During the early years of the twentieth century, residents of greater Milwaukee were not immune from “interurban madness” that swept much of the United States, being especially intense in the Midwest. Once individuals, investors, and others grasped the potential of electric intercity railways, they recognized the advantages of this alternative to steam railroads for passenger travel over short and intermediate distances and for small-lot freight shipments.
Unlike Cleveland, Indianapolis and Chicago, Milwaukee did not become an epicenter for interurbans. Yet by the era of World War I Milwaukee claimed several high-speed routes. More than half of the 383 miles of interurbans in Wisconsin belonged to one of the best maintained electric roads in America, The Milwaukee Electric Railway & Light Company (commonly abbreviated as TM or TMER&L), which was incorporated in 1896. Following its 1928 takeover of the Milwaukee Northern Railway, which ran between Milwaukee, Port Washington, and Sheboygan, TM operated 198 miles of line.
As with nearly all large interurbans, the company built trackage under separately controlled firms and later absorbed them into the parent organization. Its earliest acquisition was the Milwaukee-Wauwatosa Electric Railway, a road that in 1895 had built a 12-mile line west to Wauwatosa and three years later extended it to Waukesha. About the same time TM pushed southward, reaching Racine in March 1897 and Kenosha a few months later, making for a 34-mile route. And to better serve patrons, which included commercial travelers, shoppers and commuters, the company in 1902 opened its downtown Milwaukee station at Third and Sycamore (later Michigan) Streets.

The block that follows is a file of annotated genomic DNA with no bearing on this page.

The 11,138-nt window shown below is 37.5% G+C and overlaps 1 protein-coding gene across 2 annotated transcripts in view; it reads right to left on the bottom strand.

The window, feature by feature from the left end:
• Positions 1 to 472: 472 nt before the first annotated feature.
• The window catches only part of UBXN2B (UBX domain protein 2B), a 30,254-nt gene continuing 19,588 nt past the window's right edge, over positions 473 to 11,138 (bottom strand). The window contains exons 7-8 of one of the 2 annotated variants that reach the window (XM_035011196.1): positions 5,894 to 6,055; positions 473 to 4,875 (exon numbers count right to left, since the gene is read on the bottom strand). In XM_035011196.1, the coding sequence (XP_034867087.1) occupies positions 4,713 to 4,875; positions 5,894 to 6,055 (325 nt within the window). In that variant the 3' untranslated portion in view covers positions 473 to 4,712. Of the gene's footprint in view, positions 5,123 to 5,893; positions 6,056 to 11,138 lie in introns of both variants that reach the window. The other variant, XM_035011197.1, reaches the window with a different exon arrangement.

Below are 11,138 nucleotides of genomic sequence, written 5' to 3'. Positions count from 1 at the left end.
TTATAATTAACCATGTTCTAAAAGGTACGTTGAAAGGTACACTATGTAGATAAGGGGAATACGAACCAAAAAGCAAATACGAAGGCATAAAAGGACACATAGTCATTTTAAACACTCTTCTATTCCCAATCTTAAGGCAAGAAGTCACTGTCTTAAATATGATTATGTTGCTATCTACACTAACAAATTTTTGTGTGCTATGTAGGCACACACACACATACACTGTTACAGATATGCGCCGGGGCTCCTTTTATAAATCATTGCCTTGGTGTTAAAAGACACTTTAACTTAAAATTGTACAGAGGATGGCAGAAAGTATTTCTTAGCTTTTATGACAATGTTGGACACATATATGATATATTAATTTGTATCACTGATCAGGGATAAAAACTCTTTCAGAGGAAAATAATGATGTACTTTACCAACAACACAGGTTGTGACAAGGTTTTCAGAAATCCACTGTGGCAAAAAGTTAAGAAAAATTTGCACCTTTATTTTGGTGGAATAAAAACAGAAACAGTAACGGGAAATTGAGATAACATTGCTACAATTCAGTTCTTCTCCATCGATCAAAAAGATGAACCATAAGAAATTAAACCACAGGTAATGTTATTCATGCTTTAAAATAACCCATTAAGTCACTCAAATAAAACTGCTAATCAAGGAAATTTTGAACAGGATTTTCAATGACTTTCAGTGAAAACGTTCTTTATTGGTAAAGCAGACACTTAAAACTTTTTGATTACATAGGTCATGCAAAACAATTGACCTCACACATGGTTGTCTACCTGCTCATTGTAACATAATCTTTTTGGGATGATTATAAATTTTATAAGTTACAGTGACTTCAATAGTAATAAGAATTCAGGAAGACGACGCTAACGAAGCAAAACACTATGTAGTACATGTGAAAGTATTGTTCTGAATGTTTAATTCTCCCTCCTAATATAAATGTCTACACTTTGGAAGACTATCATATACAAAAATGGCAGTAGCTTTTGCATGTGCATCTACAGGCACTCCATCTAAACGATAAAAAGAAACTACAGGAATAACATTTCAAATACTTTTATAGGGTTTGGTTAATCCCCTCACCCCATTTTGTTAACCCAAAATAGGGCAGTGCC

The construction continued throughout the first decade of the twentieth century. Between 1903 and 1907, TM installed a 36-mile line from Milwaukee through Hales Corners, St. Martins, Muskego Lake, to East Troy. It would be in 1907 and 1908 that the Waukesha line was extended to Oconomowoc and Watertown. In 1909 the final new construction occurred when the company built from the East Troy line south to Burlington. But control of the property by the North American Company from local interests ended plans for extensions to Chicago and Madison. Still improvements occurred, including a $6 million project in the 1920’s. The Great Depression and increased highway competition led to a reorganization, and in 1938 TM became the Milwaukee Electric Railway & Transport Company. In the 1940s major abandonments occurred, leaving only lines to Waukesha and Hales Corners by 1950. When the remnant corporation, Milwaukee Rapid Transit & Speedrail (Speedrail) failed, service ended on June 30, 1951.
Following the demise of Speedrail, Milwaukee still retained interurban service. The Chicago, North Shore & Milwaukee Railroad (previously Chicago & Milwaukee Electric Railroad) built northward from Chicago, reaching Racine in 1906 and Milwaukee in 1908. Bankruptcy that year led to a reorganization in 1916 under control of Chicago utility magnate Samuel Insull. With syndicate money, the 74-mile main line between Chicago and Milwaukee became a speedway, highlighted by its Electroliner streamliners that entered service in 1941. But the old bugaboo of automobile competition forced abandonment of the North Shore Line in 1963.
For Further Reading
Canfield, Joseph M. TM: The Milwaukee Electric Railway & Light Company. Chicago, IL: Central Electric Railfans’ Association, 1972.
Hilton, George W., and John F. Due. The Electric Interurban Railways in America. Stanford, CA: Stanford University Press, 1960.
Middleton, William D. The Interurban Era. Milwaukee: Kalmbach Publishing Company, 1961.